Again, I guess I just gotta mention that, if you train alone, drink alone, get high alone, have sex alone, eat alone, dream alone, live alone and more than likely will die alone (humor's very subjective, ain't it) . . . you won't be doing any of the "forced" rep up-part of the singles on the concentric unless you have an extra pair or two of arms comin' out of your torso. Genetics matter! Just ask a flying pig who speaks English. Yeah, so just do the negative part and do it with oomph. You'll have to get the bar back up and onto the rack hooks after each one, so it's that deal with removing some plates and just getting it back there. If you make sure the collars are on nice and tight, well then you can lift one end of the loaded bar onto the hook and then the other. But hey, if it's too much hassle this routine ain't for you.  Others . . . continue . . . 

After completing your benches perform a couple of assistance exercises. Incline barbell press, weighted dips, and dumbbell bench done for 5 x 3 reps are the suggested exercises. Select two of these movements each workout and alternate them from day to day to maintain overall pec, delt and triceps power.

The forced reps and the negative rep sets are the key sets in this routine so work extra hard on them and make sure your training partner [now married to a flying pig that speaks English] understands that he is only to assist you slightly, that you want to do as much of the work as possible short of squirming around on the bench. A fish outta water suffocatin' on air. A snake with he's tail painfully nailed to the bench. A guy havin' a fatal heart attack while benching. That last one I'd definitely pay to see. "One time only performance! sunday, Sunday . . .  SUNDAY at BLUTO'S GYM!!!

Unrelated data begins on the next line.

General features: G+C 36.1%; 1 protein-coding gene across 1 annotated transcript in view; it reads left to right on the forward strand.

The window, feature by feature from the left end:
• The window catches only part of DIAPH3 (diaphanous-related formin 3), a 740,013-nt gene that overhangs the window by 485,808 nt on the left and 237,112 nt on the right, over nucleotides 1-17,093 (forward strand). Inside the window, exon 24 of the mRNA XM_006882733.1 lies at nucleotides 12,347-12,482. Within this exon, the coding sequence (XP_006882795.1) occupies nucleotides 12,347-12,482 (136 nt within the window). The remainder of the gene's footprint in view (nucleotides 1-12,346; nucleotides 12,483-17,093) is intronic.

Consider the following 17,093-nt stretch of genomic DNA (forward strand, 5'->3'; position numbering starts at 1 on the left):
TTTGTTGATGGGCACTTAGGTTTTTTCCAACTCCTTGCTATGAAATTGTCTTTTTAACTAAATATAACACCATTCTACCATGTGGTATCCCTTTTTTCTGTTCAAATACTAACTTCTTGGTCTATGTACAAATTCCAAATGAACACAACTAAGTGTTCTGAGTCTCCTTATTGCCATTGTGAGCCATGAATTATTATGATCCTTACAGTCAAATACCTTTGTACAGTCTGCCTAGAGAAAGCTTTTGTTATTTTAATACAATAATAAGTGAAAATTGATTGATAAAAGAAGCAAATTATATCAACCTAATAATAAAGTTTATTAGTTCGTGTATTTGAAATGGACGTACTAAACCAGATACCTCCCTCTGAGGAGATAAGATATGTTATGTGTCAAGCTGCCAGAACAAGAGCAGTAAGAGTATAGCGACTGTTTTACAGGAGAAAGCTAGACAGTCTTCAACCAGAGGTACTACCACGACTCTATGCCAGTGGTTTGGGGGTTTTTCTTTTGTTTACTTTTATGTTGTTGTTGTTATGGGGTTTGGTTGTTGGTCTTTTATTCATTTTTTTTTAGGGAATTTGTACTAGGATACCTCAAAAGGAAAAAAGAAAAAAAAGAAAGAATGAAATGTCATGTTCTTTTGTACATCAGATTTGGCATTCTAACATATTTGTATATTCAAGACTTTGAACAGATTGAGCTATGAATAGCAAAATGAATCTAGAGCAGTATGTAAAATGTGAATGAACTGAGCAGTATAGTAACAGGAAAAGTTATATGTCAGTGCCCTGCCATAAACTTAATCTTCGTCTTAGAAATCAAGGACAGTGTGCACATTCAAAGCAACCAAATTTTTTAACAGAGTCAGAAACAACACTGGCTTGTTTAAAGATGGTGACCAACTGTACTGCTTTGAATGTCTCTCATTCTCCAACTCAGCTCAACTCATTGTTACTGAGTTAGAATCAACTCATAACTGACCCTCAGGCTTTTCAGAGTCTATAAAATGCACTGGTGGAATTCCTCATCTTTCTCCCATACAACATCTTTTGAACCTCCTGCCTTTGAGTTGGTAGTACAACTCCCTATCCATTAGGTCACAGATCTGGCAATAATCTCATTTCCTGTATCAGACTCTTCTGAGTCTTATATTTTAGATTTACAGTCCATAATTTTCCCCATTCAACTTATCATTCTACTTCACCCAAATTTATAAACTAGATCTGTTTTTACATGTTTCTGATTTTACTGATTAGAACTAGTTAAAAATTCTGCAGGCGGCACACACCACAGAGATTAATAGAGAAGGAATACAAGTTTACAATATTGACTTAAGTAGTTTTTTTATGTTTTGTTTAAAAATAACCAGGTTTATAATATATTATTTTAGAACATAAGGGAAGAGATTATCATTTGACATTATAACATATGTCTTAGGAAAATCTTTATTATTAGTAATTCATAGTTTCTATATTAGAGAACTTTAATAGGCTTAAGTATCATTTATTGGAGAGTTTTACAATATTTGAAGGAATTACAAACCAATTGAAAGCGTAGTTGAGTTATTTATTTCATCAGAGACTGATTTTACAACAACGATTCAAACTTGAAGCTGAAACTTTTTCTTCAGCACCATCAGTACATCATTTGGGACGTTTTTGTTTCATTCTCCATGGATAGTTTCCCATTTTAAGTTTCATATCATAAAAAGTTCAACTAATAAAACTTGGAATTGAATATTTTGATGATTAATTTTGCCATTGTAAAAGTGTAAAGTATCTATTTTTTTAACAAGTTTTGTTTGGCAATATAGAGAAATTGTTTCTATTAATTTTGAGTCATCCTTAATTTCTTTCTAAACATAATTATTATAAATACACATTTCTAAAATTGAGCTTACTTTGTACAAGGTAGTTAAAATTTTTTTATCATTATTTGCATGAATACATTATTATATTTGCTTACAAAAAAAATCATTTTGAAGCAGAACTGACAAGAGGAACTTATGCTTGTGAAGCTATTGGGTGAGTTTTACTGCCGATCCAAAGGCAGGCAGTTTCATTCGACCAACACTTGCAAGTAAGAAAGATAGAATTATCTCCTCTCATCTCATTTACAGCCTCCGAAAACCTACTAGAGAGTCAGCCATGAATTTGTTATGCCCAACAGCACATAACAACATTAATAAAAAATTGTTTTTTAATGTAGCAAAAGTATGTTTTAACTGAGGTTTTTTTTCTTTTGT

This is a tough routine and takes a good man [or a strong and determined evil one] to complete with heavy poundages, but heavy poundages and hard work is, oops, are the only way that you can increase your size and strength. After a month on this routine return to more conventional training and you will notice that your chest has thickened and your maximum has increased. A 20-30 pound increase is not unusual so don't be surprised at your progress, just lie back, gloat, and plan your next assault on the king of upper body exercises. 

Your routine should look like this: 

Stretching and warmup, light barbell exercises. 

Bench Press:

1x10, increase weight

3x3, increase weight with each set

Singles up to your max for the day, increase weight each set
5x1 [five singles], increase weight by 20 pounds with each set. Do forced reps as the weight is raised and negative reps as the weight is lowered. 

Reduce weight and do 3x3 with as heavy as weight as possible.

A. Incline barbell press, 5x3 reps.

B. Weighted dips, 5x3 

C. DB bench, 5x3

Alternate these last three exercises doing two of them each workout. How would that work . . . A and B . . . A and C . . . B and C . . . repeat. 

Now stop screwing your training partner's flying pig wife on the sly and

Enjoy Your Lifting! 



  1. Best read and laughed reading.
    Straight talking

    1. Turns out Mr. Zale was funnier than we realized!